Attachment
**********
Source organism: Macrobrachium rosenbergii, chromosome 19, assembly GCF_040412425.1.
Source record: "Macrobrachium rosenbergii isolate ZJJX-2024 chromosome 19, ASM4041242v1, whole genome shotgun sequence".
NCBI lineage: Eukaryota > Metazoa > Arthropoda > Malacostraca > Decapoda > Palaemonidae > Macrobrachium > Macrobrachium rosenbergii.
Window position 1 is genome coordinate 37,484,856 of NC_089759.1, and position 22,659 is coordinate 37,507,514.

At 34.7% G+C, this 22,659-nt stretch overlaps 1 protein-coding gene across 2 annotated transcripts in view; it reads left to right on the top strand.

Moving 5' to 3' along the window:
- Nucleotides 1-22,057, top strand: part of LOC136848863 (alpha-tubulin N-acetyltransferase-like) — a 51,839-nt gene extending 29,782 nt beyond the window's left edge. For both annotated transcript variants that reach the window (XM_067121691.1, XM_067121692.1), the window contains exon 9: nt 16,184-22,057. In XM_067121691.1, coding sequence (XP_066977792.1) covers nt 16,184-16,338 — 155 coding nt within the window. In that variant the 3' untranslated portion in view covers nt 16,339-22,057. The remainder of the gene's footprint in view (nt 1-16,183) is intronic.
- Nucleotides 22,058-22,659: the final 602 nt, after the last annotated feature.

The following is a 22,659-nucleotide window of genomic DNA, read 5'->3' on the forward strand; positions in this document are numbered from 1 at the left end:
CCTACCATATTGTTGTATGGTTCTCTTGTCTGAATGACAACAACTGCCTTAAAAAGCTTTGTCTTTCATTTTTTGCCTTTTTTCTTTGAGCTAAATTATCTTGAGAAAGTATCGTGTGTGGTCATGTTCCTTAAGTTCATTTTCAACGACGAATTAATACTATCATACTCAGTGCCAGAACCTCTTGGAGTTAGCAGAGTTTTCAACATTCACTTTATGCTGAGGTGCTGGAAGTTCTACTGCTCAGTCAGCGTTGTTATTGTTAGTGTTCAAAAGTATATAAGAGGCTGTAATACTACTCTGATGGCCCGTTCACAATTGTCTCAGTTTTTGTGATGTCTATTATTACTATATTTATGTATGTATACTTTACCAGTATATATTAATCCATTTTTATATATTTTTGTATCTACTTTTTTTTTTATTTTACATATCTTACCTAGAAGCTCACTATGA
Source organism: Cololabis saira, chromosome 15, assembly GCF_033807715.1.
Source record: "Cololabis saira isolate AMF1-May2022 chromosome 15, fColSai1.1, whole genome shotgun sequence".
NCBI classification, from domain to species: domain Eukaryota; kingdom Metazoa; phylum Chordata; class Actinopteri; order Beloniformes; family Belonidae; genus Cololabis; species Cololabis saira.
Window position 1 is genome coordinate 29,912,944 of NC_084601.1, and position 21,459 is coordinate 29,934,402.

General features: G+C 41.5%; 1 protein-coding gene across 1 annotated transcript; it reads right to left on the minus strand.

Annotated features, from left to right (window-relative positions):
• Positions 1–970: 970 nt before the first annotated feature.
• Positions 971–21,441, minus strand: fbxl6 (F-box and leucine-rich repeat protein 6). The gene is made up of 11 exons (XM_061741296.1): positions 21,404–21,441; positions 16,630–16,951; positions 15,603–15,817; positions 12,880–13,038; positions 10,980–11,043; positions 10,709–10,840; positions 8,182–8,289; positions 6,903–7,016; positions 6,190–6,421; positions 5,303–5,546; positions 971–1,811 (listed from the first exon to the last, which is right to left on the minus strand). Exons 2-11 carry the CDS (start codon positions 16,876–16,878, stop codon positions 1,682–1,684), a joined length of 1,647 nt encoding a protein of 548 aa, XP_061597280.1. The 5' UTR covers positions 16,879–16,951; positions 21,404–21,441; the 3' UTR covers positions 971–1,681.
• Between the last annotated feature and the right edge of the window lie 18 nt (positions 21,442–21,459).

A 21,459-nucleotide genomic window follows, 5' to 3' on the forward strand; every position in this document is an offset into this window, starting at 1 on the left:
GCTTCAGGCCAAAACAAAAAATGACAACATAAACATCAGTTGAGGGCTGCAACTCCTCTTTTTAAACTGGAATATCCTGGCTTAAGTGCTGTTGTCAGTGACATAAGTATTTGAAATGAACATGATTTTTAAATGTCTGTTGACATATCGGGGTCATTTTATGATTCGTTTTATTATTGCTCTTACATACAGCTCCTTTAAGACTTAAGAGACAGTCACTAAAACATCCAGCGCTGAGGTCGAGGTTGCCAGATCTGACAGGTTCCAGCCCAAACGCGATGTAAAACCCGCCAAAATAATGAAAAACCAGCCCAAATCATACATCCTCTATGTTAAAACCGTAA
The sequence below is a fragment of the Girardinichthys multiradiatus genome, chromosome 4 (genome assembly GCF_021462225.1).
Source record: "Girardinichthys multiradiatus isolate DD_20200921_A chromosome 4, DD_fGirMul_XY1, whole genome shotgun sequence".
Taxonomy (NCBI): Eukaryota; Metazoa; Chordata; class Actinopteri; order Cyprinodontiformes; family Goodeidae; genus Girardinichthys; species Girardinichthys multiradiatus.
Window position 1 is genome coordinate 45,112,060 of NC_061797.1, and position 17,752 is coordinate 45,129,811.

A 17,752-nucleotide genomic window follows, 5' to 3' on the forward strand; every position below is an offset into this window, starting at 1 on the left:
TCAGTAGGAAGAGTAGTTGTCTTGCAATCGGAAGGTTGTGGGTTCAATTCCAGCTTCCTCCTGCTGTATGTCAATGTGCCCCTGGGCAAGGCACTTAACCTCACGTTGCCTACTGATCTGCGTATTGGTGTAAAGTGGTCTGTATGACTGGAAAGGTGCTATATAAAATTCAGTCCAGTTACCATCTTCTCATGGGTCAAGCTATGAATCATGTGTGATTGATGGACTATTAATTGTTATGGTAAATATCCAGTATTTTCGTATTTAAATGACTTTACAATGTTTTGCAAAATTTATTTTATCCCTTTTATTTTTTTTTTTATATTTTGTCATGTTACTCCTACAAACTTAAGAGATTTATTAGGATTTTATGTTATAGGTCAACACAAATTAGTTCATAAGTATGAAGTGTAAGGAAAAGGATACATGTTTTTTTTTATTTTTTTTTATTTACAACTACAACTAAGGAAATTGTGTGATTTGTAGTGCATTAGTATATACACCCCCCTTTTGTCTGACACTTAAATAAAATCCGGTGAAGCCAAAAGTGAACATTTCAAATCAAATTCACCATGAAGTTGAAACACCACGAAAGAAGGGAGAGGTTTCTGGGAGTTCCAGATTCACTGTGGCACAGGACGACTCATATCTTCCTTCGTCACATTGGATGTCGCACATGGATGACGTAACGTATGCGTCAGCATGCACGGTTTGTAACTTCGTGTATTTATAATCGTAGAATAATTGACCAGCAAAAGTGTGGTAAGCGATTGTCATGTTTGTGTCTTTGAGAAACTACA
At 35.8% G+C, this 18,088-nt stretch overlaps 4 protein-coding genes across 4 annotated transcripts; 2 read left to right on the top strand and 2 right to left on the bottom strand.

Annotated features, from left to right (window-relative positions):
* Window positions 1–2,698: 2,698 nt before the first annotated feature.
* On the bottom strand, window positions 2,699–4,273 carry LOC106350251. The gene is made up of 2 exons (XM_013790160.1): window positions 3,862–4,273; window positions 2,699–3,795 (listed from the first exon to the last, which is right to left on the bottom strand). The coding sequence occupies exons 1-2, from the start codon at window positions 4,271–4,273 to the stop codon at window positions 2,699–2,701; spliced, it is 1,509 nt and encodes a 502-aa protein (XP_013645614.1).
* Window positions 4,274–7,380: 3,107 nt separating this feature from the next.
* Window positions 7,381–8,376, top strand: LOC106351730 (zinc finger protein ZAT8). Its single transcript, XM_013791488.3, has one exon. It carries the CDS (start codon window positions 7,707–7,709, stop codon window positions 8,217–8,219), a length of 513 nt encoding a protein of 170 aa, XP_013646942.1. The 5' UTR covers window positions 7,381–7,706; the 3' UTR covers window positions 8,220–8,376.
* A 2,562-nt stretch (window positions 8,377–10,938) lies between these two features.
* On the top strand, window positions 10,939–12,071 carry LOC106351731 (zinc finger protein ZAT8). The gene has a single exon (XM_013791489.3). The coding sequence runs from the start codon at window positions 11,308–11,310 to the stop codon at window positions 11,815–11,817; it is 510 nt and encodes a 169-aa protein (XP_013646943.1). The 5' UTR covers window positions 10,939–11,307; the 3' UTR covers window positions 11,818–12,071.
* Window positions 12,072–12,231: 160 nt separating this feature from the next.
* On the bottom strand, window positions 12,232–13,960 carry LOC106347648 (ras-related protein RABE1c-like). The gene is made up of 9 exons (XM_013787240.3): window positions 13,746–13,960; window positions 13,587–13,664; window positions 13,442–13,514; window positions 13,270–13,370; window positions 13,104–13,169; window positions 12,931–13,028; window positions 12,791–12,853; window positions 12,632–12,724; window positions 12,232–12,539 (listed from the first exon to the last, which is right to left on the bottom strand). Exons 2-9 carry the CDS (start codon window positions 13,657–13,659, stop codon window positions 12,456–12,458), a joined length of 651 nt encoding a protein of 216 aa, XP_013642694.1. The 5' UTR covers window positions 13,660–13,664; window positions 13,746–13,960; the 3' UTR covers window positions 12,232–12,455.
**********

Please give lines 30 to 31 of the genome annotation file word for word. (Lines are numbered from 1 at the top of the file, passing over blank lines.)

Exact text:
* Window positions 1–2,698: 2,698 nt before the first annotated feature.
* On the bottom strand, window positions 2,699–4,273 carry LOC106350251. The gene is made up of 2 exons (XM_013790160.1): window positions 3,862–4,273; window positions 2,699–3,795 (listed from the first exon to the last, which is right to left on the bottom strand). The coding sequence occupies exons 1-2, from the start codon at window positions 4,271–4,273 to the stop codon at window positions 2,699–2,701; spliced, it is 1,509 nt and encodes a 502-aa protein (XP_013645614.1).